I support this. "Piracy" is a cartoonish word. "Sharing" is a little too biased in favour. "Infringement", it's technically correct, it's fairly neutral. Yeah, I'd rather that word used in articles like this.
Not to defend what's happened here, but shoplifters get banned from the stores they stole from, security will refuse them entry. And drunk drivers typically get their licenses revoked (although maybe not after the first time. Maybe after...well, the third or so).
"(Someone canít give you a replicator or make one with their replicator, because that would violate their license)"
In a world where a replicator could make another replicator...well, let's imagine we start off with two replicators. Both of them are being used properly, and with appropriate licenses. All is as the IP-believers would want it, and going smoothly.
But then suppose that the guy who owned the second replicator decided to crack his, and violate the license, and make an outlaw replicator for a third person. Let's bracket his motivations/justifications/ethics/reasonableness. In fact, let's assume he's a nasty selfish vile-hearted blaggard.
The replicator he just replicated will also be cracked. And the replicators it replicates will in turn also be cracked. And the replicators they replicate will in turn also...etc.
Now let's fast forward this hypothetical world a few years. What do you think has happened?
My bet is: There would exist ONE legal, proper replicator that still follows its appropriate licenses. And there would exist LIKE A GAJILLION replicators that are free to replicate whatever the hell they want.
This isn't an outcome I want to suggest is desirable, or laudable. It's just simply inevitable. There's no way you could lock up something like that, no matter how noble your desires, or how disastrous that result.
Wow, Genevieve Bell's conditions are odd. Not because they're wrong, but because they're way too...right. Open university fits those three conditions. Air travel fits them. Netflix. Fridges. Polaroids. Fake tan. Restaurants. Home movies. Yoga classes.
(In fact, swap out "other people" for "causality" and you have Kant's three pre-conditions for experience. As in, EVERYTHING you perceive/interact with is understood in terms of temporality, spatiality, causality.)
Dull material? DULL material?? Are you freaking kidding me??
If it's dull, why did Greg download the archives in the first place? If it's dull, why did he think anyone would care about his sharing it? If it's dull, why do people typically need to pay (and pay a lot) to get access to it? If it's dull, why's the journal still going, heck why was it started at all?
Well, see, I said that as an aside to point out that listen, ISP, it's dumb that Pirate Bay is blocked when after all it can allow access to free, public domain, legal materials. Bah humbug.
But you assumed I was trying to stick it to them by downloading 33 gigs I didn't want. That's not what I meant, but I guess I phrased it badly. But listen, your interpretation? It's goddamn stupid! You get that, right? I mean, you clearly thought I was stupid when you figured that was my motivation, right? But it's really bloody dumb!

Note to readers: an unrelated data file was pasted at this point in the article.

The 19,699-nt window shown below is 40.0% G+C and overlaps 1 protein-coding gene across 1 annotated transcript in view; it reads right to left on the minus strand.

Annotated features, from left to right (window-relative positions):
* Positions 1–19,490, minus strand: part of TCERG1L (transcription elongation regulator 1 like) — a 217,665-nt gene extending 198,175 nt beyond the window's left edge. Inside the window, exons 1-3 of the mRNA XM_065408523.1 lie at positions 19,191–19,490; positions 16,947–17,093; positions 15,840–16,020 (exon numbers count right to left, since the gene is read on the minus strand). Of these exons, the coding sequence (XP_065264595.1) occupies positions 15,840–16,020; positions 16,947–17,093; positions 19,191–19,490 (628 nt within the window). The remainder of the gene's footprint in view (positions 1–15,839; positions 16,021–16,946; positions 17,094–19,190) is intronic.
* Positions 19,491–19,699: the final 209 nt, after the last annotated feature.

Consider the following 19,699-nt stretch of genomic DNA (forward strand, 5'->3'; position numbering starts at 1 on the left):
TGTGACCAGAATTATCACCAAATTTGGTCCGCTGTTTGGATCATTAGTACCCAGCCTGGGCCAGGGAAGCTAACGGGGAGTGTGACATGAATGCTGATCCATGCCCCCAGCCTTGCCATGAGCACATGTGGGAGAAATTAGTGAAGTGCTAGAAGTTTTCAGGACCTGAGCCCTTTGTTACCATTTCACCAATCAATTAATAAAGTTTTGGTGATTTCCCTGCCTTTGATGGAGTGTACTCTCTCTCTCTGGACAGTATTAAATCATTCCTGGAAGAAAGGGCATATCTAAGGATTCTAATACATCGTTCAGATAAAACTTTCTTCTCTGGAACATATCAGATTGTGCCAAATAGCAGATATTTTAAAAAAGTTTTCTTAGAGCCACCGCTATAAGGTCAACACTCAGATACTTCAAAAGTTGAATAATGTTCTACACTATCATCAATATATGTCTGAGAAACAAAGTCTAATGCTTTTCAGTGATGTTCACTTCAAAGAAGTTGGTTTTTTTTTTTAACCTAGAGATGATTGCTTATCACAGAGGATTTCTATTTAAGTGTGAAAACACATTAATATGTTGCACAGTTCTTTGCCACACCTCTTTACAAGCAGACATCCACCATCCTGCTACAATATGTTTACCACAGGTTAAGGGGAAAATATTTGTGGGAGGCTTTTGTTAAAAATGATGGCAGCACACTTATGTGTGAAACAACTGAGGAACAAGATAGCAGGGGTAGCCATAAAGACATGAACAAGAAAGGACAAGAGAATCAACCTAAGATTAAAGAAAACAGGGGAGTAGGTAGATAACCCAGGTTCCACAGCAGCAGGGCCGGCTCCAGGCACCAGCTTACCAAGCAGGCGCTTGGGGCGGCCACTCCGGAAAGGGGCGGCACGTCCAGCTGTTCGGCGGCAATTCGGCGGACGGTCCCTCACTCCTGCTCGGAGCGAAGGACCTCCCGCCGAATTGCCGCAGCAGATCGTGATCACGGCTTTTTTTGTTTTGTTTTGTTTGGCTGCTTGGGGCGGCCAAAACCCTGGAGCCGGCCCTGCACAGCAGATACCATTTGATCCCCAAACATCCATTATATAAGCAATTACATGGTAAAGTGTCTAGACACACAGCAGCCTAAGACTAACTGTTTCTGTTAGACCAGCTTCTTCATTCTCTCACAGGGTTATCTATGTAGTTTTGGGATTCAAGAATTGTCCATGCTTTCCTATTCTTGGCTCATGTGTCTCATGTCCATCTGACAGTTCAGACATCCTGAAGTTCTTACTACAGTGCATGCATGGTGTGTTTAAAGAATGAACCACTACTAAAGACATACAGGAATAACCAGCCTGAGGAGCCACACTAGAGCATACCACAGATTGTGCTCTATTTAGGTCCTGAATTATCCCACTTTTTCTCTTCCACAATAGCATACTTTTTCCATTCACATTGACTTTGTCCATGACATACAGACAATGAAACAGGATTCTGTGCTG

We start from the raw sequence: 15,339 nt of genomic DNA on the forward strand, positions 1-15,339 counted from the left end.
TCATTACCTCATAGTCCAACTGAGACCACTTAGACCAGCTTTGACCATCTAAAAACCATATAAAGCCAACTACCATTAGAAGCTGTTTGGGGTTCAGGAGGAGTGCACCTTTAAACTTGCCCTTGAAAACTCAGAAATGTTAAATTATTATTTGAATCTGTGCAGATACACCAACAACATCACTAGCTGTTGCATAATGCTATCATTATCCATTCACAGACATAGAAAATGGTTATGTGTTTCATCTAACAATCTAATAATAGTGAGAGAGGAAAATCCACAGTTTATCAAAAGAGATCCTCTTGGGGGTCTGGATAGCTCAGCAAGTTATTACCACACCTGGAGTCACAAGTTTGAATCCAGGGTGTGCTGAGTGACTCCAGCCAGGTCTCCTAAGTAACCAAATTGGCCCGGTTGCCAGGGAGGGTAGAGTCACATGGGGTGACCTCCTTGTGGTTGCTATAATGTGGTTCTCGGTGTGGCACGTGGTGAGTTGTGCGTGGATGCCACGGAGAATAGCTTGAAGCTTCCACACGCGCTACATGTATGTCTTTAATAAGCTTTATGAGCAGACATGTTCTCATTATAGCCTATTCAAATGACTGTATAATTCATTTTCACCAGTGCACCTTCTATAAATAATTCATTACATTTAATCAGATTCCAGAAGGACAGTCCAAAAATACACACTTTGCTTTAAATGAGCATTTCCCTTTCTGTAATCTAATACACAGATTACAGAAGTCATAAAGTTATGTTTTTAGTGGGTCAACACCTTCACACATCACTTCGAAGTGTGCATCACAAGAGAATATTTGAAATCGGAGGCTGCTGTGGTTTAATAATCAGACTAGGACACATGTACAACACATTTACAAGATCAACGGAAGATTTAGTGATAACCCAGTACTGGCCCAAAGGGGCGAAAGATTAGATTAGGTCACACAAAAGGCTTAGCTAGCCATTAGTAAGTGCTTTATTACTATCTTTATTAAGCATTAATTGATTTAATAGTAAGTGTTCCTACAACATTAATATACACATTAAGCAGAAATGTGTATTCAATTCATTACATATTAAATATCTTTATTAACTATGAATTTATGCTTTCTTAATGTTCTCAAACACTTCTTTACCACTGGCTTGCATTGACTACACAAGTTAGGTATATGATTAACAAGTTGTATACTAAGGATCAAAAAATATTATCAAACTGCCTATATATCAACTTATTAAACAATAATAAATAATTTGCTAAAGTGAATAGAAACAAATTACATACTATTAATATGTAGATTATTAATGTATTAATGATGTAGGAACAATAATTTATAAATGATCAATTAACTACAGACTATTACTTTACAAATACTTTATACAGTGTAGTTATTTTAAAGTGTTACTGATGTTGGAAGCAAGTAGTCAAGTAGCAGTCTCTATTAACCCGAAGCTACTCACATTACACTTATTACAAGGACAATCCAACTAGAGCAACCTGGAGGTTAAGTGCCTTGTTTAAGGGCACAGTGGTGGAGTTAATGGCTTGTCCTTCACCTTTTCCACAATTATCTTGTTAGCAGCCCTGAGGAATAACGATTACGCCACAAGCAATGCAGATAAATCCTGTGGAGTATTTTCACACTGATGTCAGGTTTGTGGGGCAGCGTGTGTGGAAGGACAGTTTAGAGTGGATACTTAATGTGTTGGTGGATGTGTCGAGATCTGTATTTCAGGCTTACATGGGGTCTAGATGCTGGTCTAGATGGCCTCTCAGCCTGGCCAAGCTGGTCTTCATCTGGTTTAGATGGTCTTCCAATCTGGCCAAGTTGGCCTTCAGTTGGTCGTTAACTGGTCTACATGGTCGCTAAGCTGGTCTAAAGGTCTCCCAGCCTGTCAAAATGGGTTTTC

a) If I wanted to stick it to my ISP, I'd stop paying them with money that covers whatever bandwidth costs I incur on them, plus.
b) If I were to download that torrent, it'd be for my enrichment. Not my profit, or my revenge, or any cruel motivations. Just to indulge my natural curiosity about the development of science and history of philosophy.
A gig I was at recently, a girl was recording video with her cameraphone. Instead of the usual "security shines a torch on offender and tells her to stop" you see at gigs though, what happened was this: the lead singer spotted her, and grabbed the camera off her, and sang into it, and ran in between the bassist and drummer, and sang into it again, and handed it back to her.
It's not something you can fake. You can't give a performer a "If X happens, do Y, then fans will like you more" heads-up. You can't draw up a cheat-sheet or present the how-to at a conference.
But if you just hold a certain attitude, a certain approach, to other people, to your music, to your gigs, then you'll make the most of the opportunities to gain people's good-will and admiration. And then you'll deserve the fruit that fall for you, and that's all it comes down to.
It seems to me all those points involve "instructing" or "reminding" the user. Can a set of instructions be patented/copyrighted? Maybe I should start coaching football (after a quick visit to the patent office first ;)).
The beauty of this is, the labels are damned if they win (because they lose a lot of control over their 'sold' mp3s), and damned if they lose (because they'll lose a lot of money over their controlled 'licenses').
This isn't a bad idea. But it feels odd to me that the whole thing is finished.
If I'm giving money in order to help fund Part 2, then I'm all for doing so. If I'm giving money in order to show my appreciation for the finished art, then I'm all for doing so.
But that's not what's going on is it? And it's not that I mind if the film-makers are just trying to demand a profit, hey if people pay more power to them. But...well is that what they're trying to do here?
My point is that jurors are prejudiced already. Maybe a month ago they happened to glance over an article about piracy, or when they were seventeen a guy with a reputation for being in the KKK stood up for them in a fight.
Who knows what opinions and biases lie within all of us.
So I'm not saying jurors should seek out facts as they research. I'm contending the point that more information isn't better. Because I'd believe that, provided it's coming from multiple sources, I'd think it is - not to provide courtroom evidence, but as a means of addressing the prejudices that the jurors already hold and entered the courtroom with.